France: Paris rules on drinking in public places
The ‘no drinking’ rule seems to apply inconsistently – must we really refrain from sipping that glass of rosé as we picnic in Paris?
I decided it was time to get to the bottom of this and did what perhaps no one has dared to do before: I went to the préfecture to ask. They looked at me as if I were insane. But I did learn one thing: There is a reason for the inconsistency.
Each city’s maire has the right to establish rules to maintain the public order, and in Paris the rules differ by arrondissement. Even specific streets may have their own rules! And there is yet another layer of confusion, no alcohol is permitted in parks owned by the Ville de Paris – except at licensed establishments.
So, unfortunately, the only way to know for sure is to check at the specific préfecture for your neighbourhood. Even then, you must hope the flic on patrol is up on the latest regulations.
Refusing to give up, I decided to search for the relevant arrêtés (orders) and go to a few of the local police stations to get the scoop on some of my favorite picnic spots. Not an easy task! So, a little disclaimer: it’s best to check for yourself to be certain of the very latest rules!
These spots do not permit consumption of alcohol
Jardin du Carrousel
It’s central, there’s grass that dries quickly after rain, and you have a view of the Louvre and the Eiffel Tower. This park and the Jardin des Tuileries are privately owned by the Louvre.Jardin du Carrousel
Place du Palais Royal, 75001 Paris
Metro: Palais Royal – Musée du Louvre
Jardin du Palais Royal
A quiet spot hidden away in the heart of central Paris, not owned by the city but rather is a designated national monument.Jardin du Palais Royal
1st arrondissement, Paris
Metro: Palais Royal – Musée du Louvre
Jardin du Luxembourg
You can only picnic on the southern lawn towardsObservatoire. These gardens are owned by the Senate and alcohol is only permitted at licensed establishments.Jardin du Luxembourg
Rue de Médicis – Rue de Vaugirard, 75006 Paris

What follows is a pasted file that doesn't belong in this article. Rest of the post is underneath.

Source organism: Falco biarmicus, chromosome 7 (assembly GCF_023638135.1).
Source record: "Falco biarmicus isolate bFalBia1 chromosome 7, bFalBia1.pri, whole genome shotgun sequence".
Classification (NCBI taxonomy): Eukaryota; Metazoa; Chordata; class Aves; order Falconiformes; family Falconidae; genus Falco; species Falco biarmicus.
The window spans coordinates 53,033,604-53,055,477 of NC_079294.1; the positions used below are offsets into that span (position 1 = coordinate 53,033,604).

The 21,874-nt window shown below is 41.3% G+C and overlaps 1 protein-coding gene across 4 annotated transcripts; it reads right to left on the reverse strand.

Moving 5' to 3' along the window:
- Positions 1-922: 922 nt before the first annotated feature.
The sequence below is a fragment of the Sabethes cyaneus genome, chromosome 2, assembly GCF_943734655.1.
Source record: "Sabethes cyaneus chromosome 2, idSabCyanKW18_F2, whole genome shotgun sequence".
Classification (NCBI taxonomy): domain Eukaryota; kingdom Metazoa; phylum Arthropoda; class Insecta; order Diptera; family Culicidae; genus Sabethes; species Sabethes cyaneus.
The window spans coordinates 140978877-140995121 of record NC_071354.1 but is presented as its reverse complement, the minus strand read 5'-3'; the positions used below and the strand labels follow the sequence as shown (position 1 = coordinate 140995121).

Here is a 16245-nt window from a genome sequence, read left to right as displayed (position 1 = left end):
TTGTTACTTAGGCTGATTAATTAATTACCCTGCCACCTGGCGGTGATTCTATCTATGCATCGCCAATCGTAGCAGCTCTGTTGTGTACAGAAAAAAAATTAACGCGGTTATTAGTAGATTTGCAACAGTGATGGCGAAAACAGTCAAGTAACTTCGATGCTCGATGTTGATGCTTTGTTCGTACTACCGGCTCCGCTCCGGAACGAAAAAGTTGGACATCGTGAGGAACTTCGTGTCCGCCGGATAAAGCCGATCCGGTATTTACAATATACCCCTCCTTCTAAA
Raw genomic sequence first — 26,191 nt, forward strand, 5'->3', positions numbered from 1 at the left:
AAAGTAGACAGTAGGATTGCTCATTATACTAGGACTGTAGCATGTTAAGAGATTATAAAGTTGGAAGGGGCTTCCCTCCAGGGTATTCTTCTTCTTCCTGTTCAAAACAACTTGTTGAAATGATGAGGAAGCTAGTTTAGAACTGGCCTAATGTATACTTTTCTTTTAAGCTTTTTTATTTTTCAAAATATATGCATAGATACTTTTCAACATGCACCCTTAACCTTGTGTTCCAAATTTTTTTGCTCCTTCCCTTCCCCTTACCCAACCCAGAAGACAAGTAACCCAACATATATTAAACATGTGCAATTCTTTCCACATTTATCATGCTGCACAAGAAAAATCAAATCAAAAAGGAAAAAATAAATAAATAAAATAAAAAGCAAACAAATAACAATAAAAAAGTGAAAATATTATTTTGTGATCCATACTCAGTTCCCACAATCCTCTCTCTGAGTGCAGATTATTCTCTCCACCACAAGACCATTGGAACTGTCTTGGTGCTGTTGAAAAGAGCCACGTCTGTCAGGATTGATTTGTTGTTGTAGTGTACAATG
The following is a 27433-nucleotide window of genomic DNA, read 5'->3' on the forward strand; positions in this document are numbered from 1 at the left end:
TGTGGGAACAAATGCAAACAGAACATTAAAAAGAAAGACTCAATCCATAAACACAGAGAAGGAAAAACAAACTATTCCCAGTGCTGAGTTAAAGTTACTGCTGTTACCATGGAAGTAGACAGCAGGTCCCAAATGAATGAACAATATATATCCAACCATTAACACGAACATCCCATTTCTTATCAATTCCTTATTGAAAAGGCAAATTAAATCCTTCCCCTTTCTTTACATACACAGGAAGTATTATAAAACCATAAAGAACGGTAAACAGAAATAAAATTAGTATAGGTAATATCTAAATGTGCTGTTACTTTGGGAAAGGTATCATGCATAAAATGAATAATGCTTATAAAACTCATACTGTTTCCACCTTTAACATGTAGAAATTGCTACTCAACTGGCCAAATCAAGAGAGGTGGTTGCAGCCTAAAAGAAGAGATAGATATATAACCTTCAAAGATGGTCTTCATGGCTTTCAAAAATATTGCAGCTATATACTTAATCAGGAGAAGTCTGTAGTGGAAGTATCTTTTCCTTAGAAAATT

Metro: Odéon Champs de Mars
Quai Branly – Avenue de la Motte Picque, 75007 Paris
Metro: École Militaire
Try to avoid lunch hour for the thousands of school children in the area.Parc Monceau
Boulevard de Courcelles, 75008 Paris
Especially when the tulips are in bloom. Alcohol is only permitted in designated establishments. (I recommend Rosa Bonheur!)Buttes Chaumont
Rue Manin, 75019 Paris
Along the quais near Pont des Arts or on the Rive Droite during Paris Plage
Remember to bring a blanket because there is no grass. No public drinking is allowed on the quais in the 6th or on the Pont des Arts from 4pm – 7am, from 1 May – 31 October. The quais in the fourth arrondissement are apparently fair game, so most of ‘Paris Plage’ is theoretically a safe zone.Pont des Arts
Links le quai de Conti and the quai des Tuileries, 75001 Paris
Metro: Pont Neuf Rive Droite (right bank)
1st and 4th arrondissements, Paris
Metro: Tuileries, Palais Royal – Musée du Louvre, Louvre – Rivoli, Châtelet, Saint-Paul
Fantastic view of the cathedral at Les Invalides. Overt consumption of alcohol could pose a problem, but the préfecture of the 7th tells me there is a “tolérance” (i.e. enforcement here is not at the same level as in the Champs de Mars).Avenue Breteuil
7th arrondissement, Paris
Metro: Sèvres – Lecourbe, Duroc, or Ségur
So, it’s complicated.
The good news is this: if you are having a few peaceful drinks (and not an out-of-control party), most likely the police will just come by and ask you to put away the bottles. You’re unlikely to get dragged off to jail or fined without a warning.
Do you have any tips on the rules and regulations in Paris? Share them with us in the comments box below!Image Credits
1. Friday night in Paris by Esa L, via Flickr
2. Jardin du Carrousel by sacratomato_hr, via Flickr
3 – 5. Courtesy of Abby Gordon